Microsoft to Force New Internet Explorer on Users

Dennis Faas's picture

Millions of users now running outdated versions of Microsoft's Internet Explorer (IE) web browser will soon be forced by Microsoft to use newer versions of its proprietary browser. Older versions of Internet Explorer -- especially IE6, which was the default Internet Explorer that was bundled with Windows XP -- are extremely vulnerable to serious security threats and should not be used.

Users who accept automatic updates of Windows, including its monthly security patches, will find their copy of Internet Explorer updated to a newer edition.

Windows Vista or Windows 7 users will receive the latest version, Internet Explorer 9. Those using Windows XP will get IE8, which is the latest edition supported on their operating systems. (Source:

Old Editions of Internet Explorer Still Popular

As of November 30, 2011, Statcounter estimated that only 10.13 per cent of Internet users had updated to the latest edition, Internet Explorer 9.

Approximately 24 per cent of users are using Internet Explorer 8, while 4.26 per cent were using IE7, and an amazing 2.23 per cent were still using the very dangerous IE6. Critics suggest that IE6 users are still utilizing the old browser because their PCs are outdated and / or have never been upgraded.

Of all users currently using Internet Explorer, more than 75 per cent are running an outdated edition. Microsoft's upgrade plan will dramatically reduce that figure, and potentially eliminate the use of IE6 and IE7, which are essentially sitting ducks for online evildoers because Microsoft no longer supports or patches the old editions.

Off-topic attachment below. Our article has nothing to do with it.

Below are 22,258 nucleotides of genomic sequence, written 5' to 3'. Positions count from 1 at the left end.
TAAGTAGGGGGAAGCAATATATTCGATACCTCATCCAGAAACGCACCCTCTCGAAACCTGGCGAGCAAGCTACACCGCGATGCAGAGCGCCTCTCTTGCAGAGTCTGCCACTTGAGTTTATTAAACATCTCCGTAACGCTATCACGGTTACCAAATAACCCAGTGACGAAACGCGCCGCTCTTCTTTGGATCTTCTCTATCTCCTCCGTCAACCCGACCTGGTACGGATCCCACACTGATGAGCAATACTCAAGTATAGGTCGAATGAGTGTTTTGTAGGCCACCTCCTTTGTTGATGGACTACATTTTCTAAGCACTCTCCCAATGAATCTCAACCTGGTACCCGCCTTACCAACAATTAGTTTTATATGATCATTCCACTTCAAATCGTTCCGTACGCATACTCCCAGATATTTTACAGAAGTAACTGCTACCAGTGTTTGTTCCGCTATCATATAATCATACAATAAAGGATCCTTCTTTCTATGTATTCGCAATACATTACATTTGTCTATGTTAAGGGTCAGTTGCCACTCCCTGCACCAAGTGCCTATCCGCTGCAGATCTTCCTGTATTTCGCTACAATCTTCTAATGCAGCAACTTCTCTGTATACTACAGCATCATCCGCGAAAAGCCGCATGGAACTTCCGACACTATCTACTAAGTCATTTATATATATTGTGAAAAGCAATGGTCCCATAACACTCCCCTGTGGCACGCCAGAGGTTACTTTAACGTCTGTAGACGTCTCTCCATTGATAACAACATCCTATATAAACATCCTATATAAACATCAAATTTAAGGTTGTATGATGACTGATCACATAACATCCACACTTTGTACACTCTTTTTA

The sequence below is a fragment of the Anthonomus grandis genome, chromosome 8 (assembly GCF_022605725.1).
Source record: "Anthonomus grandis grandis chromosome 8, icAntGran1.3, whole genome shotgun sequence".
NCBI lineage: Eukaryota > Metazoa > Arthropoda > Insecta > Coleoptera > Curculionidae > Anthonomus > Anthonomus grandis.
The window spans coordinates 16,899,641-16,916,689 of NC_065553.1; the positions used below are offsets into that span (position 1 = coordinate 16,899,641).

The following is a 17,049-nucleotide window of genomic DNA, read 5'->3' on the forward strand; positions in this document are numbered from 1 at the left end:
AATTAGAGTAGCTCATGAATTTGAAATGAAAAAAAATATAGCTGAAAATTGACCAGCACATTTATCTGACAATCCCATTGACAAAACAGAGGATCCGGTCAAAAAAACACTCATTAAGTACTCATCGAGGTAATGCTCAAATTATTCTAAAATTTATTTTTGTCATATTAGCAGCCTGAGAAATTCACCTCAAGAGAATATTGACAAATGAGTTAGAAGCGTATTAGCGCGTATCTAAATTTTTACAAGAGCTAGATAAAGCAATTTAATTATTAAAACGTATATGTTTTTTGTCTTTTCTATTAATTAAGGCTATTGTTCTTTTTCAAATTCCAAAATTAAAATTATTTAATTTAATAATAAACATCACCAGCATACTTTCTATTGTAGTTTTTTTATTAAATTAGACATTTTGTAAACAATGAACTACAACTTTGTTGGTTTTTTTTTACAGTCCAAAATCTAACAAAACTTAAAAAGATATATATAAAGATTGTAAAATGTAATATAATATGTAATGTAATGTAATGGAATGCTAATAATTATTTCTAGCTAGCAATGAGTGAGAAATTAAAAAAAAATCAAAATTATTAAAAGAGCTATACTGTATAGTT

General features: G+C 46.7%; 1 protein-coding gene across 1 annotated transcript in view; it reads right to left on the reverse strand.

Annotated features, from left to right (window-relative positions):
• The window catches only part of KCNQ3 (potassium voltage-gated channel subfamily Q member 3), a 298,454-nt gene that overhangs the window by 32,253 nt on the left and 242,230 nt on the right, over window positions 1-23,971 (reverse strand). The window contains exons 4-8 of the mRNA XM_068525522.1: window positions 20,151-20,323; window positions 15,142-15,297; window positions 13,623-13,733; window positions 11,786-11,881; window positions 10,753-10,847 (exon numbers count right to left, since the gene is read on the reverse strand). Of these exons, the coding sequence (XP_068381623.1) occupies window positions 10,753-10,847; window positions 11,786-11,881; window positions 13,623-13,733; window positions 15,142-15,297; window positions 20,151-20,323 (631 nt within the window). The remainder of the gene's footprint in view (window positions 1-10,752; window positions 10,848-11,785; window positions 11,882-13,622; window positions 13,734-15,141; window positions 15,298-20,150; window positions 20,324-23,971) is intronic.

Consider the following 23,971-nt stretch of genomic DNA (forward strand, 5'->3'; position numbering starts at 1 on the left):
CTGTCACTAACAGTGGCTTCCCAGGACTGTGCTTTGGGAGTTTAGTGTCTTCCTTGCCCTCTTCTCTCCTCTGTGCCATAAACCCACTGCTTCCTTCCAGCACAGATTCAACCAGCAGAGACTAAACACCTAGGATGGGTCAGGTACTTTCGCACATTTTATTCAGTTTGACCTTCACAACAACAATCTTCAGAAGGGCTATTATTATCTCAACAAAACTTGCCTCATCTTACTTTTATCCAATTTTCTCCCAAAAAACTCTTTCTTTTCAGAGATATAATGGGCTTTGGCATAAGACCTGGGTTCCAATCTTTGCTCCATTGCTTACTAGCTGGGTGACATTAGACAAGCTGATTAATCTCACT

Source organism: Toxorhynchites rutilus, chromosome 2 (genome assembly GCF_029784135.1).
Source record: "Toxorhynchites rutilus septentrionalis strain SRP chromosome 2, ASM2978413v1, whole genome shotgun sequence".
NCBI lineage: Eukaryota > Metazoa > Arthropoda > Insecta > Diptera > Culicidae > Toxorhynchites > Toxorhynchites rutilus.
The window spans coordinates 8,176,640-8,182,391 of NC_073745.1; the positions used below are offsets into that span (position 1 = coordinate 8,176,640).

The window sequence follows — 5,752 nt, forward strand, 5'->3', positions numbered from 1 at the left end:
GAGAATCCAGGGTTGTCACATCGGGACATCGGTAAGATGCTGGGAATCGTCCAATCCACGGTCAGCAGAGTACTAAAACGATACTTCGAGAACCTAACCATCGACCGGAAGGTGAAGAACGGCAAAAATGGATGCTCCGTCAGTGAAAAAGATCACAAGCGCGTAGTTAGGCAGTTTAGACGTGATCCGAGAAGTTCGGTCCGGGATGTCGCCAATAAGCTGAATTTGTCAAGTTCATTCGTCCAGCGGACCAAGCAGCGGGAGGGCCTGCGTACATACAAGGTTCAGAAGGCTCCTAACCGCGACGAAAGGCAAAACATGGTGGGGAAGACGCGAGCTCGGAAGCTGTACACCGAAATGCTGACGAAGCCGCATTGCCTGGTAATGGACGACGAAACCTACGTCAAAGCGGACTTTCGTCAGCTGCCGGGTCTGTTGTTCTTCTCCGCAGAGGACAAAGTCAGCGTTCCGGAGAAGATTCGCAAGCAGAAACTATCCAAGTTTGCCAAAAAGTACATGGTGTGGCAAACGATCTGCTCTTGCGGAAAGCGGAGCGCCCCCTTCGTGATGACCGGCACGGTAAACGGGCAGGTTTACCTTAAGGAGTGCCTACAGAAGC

New Internet Explorer to Update "Silently"

Microsoft has decided to apply the new Internet Explorer upgrades "silently," claiming bookmarks and other IE settings should remain unaffected.

Microsoft insists that the silent upgrade approach is needed to prevent malware creators from taking advantage of the change in policy. For example, news such as this could prompt malware creators to send out millions of spam email messages claiming to be from Microsoft, with a fake notification asking users to upgrade to malware-laden Internet Explorer.

Under Microsoft's new policy, users who don't want to update their browser can still opt out, but they'll have to make an active decision to do so by running a special toolkit available through Windows. Anyone who has previously been offered a browser upgrade by Microsoft and explicitly refused it will also be exempt from the new updating regime.

New Policy to Roll out in 2012, by Country

The program will launch first in Brazil and Australia, and will then be rolled out gradually across the rest of the world during 2012. The country-by-country approach is designed to deal with the wide variations in browser change requirements.

For example China, where an estimated 28 per cent of people use Internet Explorer 6, will probably be left until the program has been run successfully in other countries. (Source:

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